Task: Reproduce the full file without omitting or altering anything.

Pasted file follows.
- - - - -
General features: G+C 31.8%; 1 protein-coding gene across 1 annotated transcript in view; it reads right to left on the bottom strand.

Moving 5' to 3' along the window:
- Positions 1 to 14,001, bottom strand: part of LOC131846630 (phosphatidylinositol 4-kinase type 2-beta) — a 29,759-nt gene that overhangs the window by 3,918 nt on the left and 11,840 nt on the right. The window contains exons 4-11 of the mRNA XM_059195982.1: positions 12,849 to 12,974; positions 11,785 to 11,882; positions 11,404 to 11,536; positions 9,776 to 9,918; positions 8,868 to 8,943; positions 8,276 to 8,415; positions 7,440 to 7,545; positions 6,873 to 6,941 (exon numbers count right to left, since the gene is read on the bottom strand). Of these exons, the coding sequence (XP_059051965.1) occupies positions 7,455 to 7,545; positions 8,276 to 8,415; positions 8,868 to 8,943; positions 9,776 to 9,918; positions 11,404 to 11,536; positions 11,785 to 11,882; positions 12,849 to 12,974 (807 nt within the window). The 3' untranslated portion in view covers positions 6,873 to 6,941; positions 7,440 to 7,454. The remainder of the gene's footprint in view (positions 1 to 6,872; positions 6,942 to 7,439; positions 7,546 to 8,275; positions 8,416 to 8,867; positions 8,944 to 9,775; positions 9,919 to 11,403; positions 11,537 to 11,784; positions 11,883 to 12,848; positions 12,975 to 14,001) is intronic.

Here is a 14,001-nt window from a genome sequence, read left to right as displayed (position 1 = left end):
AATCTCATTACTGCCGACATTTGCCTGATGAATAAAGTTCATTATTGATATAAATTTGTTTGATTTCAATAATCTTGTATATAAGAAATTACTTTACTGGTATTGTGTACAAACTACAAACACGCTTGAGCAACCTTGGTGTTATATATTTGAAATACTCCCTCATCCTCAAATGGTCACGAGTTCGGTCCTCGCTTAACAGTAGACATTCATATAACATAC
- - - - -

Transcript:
General features: G+C 31.8%; 1 protein-coding gene across 1 annotated transcript in view; it reads right to left on the bottom strand.

Moving 5' to 3' along the window:
- Positions 1 to 14,001, bottom strand: part of LOC131846630 (phosphatidylinositol 4-kinase type 2-beta) — a 29,759-nt gene that overhangs the window by 3,918 nt on the left and 11,840 nt on the right. The window contains exons 4-11 of the mRNA XM_059195982.1: positions 12,849 to 12,974; positions 11,785 to 11,882; positions 11,404 to 11,536; positions 9,776 to 9,918; positions 8,868 to 8,943; positions 8,276 to 8,415; positions 7,440 to 7,545; positions 6,873 to 6,941 (exon numbers count right to left, since the gene is read on the bottom strand). Of these exons, the coding sequence (XP_059051965.1) occupies positions 7,455 to 7,545; positions 8,276 to 8,415; positions 8,868 to 8,943; positions 9,776 to 9,918; positions 11,404 to 11,536; positions 11,785 to 11,882; positions 12,849 to 12,974 (807 nt within the window). The 3' untranslated portion in view covers positions 6,873 to 6,941; positions 7,440 to 7,454. The remainder of the gene's footprint in view (positions 1 to 6,872; positions 6,942 to 7,439; positions 7,546 to 8,275; positions 8,416 to 8,867; positions 8,944 to 9,775; positions 9,919 to 11,403; positions 11,537 to 11,784; positions 11,883 to 12,848; positions 12,975 to 14,001) is intronic.

Here is a 14,001-nt window from a genome sequence, read left to right as displayed (position 1 = left end):
AATCTCATTACTGCCGACATTTGCCTGATGAATAAAGTTCATTATTGATATAAATTTGTTTGATTTCAATAATCTTGTATATAAGAAATTACTTTACTGGTATTGTGTACAAACTACAAACACGCTTGAGCAACCTTGGTGTTATATATTTGAAATACTCCCTCATCCTCAAATGGTCACGAGTTCGGTCCTCGCTTAACAGTAGACATTCATATAACATAC